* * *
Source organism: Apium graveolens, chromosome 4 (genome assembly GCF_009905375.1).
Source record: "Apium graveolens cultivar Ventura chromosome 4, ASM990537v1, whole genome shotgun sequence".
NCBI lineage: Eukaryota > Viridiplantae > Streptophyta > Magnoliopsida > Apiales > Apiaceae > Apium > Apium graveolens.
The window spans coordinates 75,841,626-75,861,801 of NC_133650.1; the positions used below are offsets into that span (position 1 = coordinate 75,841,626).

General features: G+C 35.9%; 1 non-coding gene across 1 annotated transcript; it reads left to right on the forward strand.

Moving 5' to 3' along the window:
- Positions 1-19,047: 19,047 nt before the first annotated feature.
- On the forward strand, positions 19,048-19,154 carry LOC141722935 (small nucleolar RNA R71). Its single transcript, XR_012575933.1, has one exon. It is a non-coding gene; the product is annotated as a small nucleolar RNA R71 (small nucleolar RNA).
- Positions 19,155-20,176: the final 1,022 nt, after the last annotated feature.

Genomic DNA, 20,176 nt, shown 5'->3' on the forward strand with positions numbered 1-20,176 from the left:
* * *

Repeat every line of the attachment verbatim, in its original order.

Source organism: Apium graveolens, chromosome 4 (genome assembly GCF_009905375.1).
Source record: "Apium graveolens cultivar Ventura chromosome 4, ASM990537v1, whole genome shotgun sequence".
NCBI lineage: Eukaryota > Viridiplantae > Streptophyta > Magnoliopsida > Apiales > Apiaceae > Apium > Apium graveolens.
The window spans coordinates 75,841,626-75,861,801 of NC_133650.1; the positions used below are offsets into that span (position 1 = coordinate 75,841,626).

General features: G+C 35.9%; 1 non-coding gene across 1 annotated transcript; it reads left to right on the forward strand.

Moving 5' to 3' along the window:
- Positions 1-19,047: 19,047 nt before the first annotated feature.
- On the forward strand, positions 19,048-19,154 carry LOC141722935 (small nucleolar RNA R71). Its single transcript, XR_012575933.1, has one exon. It is a non-coding gene; the product is annotated as a small nucleolar RNA R71 (small nucleolar RNA).
- Positions 19,155-20,176: the final 1,022 nt, after the last annotated feature.

Genomic DNA, 20,176 nt, shown 5'->3' on the forward strand with positions numbered 1-20,176 from the left: